Great development projects are running at present with the object of cost reduction. Among others, technology was developed which permits well head valves to be located on the sea floor--so called subsea production plants. This is of considerable economic importance because the number of rigs necessary for draining a hydrocarbon reservoir may be reduced. A subsea production plant is located above an area of the hydrocarbon reservoir that cannot be reached by the aid of production wells from a platform.

Production wells of a subsea production plant are drilled from floating or jackup drilling vessels. Oil and gas from the hydrocarbon reservoir flows up and past well head valves on the sea floor, and then passes as a two-phase flow (oil and gas in a mixture) in a pipeline connecting the subsea production plant with the platform. Such two-phase flows cause formation of slugs of liquid involving heavy liquid knocking, uncontrolled flowing conditions, and considerable pressure drop in the pipeline. The distance between the subsea production plant and the platform, thus, must not be large. At present, a practical limit is assumed to be approximately 15 kilometers.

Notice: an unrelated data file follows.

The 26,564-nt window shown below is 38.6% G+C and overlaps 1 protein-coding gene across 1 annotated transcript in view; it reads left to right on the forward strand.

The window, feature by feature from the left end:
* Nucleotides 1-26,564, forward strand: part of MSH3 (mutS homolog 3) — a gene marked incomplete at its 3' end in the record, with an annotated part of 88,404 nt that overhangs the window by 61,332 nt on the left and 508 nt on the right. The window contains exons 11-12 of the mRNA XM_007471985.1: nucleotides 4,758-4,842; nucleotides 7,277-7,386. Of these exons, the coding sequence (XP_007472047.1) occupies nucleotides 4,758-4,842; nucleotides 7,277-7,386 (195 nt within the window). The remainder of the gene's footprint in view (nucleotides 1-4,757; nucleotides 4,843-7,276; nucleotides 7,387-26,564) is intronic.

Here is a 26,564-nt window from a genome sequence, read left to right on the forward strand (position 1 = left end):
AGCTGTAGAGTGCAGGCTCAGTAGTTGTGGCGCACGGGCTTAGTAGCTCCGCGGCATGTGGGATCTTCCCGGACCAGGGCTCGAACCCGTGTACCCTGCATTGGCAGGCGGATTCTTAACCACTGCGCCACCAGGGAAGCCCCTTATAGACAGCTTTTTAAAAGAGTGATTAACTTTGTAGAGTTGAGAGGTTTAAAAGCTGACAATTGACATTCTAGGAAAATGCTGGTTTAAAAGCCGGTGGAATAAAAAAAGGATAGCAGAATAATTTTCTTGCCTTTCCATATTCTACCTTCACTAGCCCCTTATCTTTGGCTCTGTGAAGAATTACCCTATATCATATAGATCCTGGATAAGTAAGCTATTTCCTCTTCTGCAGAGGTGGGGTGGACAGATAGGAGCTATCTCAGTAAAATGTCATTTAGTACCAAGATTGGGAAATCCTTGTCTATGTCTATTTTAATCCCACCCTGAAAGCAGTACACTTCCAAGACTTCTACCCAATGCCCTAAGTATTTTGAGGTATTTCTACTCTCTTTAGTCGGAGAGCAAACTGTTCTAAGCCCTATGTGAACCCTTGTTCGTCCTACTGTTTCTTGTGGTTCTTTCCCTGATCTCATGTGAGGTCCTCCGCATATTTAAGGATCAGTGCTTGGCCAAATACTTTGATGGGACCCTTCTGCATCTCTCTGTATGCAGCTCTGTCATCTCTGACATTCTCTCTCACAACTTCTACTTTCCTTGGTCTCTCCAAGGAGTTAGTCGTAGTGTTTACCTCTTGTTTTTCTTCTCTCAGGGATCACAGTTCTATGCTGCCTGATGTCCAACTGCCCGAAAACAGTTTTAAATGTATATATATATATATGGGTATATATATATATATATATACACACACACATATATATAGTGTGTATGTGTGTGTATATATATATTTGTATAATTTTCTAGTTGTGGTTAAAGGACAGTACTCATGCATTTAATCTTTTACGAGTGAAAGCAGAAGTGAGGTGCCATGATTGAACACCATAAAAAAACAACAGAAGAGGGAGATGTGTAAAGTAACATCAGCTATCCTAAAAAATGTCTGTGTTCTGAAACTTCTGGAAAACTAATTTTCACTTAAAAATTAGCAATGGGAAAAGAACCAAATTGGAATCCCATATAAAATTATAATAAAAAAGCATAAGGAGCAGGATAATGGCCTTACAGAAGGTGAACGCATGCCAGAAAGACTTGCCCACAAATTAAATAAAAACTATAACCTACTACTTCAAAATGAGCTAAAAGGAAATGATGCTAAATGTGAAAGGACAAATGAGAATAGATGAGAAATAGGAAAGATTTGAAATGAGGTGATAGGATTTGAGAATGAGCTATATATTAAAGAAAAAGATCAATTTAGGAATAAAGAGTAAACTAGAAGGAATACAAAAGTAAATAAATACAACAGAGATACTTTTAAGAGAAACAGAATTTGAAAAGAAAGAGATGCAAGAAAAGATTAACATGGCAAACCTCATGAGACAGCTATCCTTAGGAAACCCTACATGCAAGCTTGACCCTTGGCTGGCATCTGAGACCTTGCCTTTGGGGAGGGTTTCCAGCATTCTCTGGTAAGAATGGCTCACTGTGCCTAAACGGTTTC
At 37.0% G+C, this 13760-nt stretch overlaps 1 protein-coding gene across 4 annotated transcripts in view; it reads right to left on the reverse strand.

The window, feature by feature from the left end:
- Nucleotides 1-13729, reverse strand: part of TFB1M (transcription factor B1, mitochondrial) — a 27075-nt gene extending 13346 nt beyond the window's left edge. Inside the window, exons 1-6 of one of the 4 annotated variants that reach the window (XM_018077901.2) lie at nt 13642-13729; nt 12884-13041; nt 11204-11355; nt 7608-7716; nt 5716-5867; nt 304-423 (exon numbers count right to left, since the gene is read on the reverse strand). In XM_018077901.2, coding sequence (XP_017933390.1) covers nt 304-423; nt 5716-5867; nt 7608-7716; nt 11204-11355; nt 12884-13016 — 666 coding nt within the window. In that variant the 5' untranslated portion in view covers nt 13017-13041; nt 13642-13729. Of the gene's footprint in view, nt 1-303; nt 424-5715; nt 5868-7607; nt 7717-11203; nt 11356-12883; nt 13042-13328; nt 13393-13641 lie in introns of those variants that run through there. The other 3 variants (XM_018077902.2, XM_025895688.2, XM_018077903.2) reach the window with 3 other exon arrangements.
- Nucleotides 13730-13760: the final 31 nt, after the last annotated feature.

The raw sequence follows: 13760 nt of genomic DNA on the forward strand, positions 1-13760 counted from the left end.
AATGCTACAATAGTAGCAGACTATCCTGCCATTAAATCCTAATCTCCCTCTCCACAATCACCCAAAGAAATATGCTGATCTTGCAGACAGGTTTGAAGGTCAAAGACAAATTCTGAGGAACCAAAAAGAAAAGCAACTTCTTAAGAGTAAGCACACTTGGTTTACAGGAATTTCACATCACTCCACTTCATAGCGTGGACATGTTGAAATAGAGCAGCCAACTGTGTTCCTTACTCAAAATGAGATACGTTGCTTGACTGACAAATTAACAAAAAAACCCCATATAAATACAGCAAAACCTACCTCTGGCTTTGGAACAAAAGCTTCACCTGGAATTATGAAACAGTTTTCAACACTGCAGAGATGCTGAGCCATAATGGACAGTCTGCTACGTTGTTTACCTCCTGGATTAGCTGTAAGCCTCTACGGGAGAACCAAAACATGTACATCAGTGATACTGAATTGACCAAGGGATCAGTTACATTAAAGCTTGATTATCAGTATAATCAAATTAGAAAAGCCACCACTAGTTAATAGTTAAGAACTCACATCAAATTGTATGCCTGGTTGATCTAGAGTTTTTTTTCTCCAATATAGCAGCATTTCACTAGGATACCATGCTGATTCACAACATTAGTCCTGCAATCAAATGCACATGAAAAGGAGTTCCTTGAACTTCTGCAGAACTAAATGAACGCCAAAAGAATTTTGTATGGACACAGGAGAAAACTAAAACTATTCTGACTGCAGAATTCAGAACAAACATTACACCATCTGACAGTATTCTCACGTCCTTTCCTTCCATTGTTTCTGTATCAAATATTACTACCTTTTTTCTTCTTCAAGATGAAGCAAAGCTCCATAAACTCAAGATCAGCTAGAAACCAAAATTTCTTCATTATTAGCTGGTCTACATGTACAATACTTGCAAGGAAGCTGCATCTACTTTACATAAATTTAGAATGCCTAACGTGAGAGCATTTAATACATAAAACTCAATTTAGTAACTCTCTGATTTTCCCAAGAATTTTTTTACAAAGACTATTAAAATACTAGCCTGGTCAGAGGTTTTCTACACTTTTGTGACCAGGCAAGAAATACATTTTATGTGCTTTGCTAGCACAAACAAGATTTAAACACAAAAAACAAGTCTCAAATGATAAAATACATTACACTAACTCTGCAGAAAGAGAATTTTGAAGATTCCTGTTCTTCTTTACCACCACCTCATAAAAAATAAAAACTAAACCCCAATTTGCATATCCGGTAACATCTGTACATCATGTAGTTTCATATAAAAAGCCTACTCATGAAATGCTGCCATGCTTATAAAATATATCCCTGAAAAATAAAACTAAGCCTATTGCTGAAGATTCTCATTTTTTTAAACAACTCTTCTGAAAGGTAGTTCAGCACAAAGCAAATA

Technical concepts to increase said distance will have a great economical potential. In its utmost consequence the platform may then become redundant, since well head valves may be placed on the sea floor close to the hydrocarbon reservoir, and processing, auxiliary, and emergency systems may be provided on the shore.